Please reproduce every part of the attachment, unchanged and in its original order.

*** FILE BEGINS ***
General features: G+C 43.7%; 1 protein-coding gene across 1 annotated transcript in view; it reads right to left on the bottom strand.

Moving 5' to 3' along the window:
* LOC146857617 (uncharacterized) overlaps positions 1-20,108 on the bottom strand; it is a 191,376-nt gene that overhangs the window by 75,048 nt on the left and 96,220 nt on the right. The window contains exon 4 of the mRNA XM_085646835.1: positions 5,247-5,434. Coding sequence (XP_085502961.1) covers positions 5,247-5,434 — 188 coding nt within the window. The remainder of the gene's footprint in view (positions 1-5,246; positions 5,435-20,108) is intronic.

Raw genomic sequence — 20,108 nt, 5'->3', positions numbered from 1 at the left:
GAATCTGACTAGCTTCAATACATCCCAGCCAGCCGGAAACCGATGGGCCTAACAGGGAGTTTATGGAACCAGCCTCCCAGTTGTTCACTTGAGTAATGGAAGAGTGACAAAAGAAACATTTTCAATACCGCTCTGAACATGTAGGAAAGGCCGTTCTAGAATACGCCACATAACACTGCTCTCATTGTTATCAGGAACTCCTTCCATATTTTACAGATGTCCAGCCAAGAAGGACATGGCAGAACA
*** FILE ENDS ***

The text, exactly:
General features: G+C 43.7%; 1 protein-coding gene across 1 annotated transcript in view; it reads right to left on the bottom strand.

Moving 5' to 3' along the window:
* LOC146857617 (uncharacterized) overlaps positions 1-20,108 on the bottom strand; it is a 191,376-nt gene that overhangs the window by 75,048 nt on the left and 96,220 nt on the right. The window contains exon 4 of the mRNA XM_085646835.1: positions 5,247-5,434. Coding sequence (XP_085502961.1) covers positions 5,247-5,434 — 188 coding nt within the window. The remainder of the gene's footprint in view (positions 1-5,246; positions 5,435-20,108) is intronic.

Raw genomic sequence — 20,108 nt, 5'->3', positions numbered from 1 at the left:
GAATCTGACTAGCTTCAATACATCCCAGCCAGCCGGAAACCGATGGGCCTAACAGGGAGTTTATGGAACCAGCCTCCCAGTTGTTCACTTGAGTAATGGAAGAGTGACAAAAGAAACATTTTCAATACCGCTCTGAACATGTAGGAAAGGCCGTTCTAGAATACGCCACATAACACTGCTCTCATTGTTATCAGGAACTCCTTCCATATTTTACAGATGTCCAGCCAAGAAGGACATGGCAGAACA